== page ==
Years ago, I worked as a copywriter at a medical and scientific consulting agency. At that point, I held a BA in Communications and Media Studies and a Post-BA certificate in Secondary Education. I was an expert only in my own field: copywriting and editing. While most folks at this agency were experts in hematology, oncology, and rare diseases, I knew how to write and how to write well. Still, to write intelligently and confidently about complex and unfamiliar topics, I had to learn, rather quickly, about the inner-workings of those diseases. Sure, Google provided the basic foundation to the knowledge I needed (because I know how to study and have the ability to learn and process new concepts and ideas), but an integral part of my position was working closely with PhDs in those fields. The PhDs were the subject-matter-experts, or SMEs, as they were called. And SMEs exist in most places; in education and in corporate alike, experts guide input and decisions.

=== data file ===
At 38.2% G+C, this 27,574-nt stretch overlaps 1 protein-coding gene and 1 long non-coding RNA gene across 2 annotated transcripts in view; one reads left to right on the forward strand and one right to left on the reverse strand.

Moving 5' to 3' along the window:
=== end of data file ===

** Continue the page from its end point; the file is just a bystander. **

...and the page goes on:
Currently, I have over 10 years of experience as an educator and approximately 7 years as a copywriter. I hold an MS in Teaching, Learning, and Curriculum. I am considered an expert in my field of education. I am considered an expert in pedagogy, classroom management, engagement, restorative practice, assessment, and feedback. Yet, with all my education, training, and experience, I still rely on other experts in my field when I find myself in unfamiliar situations. Even experts consult other experts. Furthermore, I still bring my car into the shop when it’s “making a weird sound” and I still bring my kids to the optometrist when I suspect they need glasses. Because, while I am an expert in my field, I cannot and should not diagnose my car nor my children.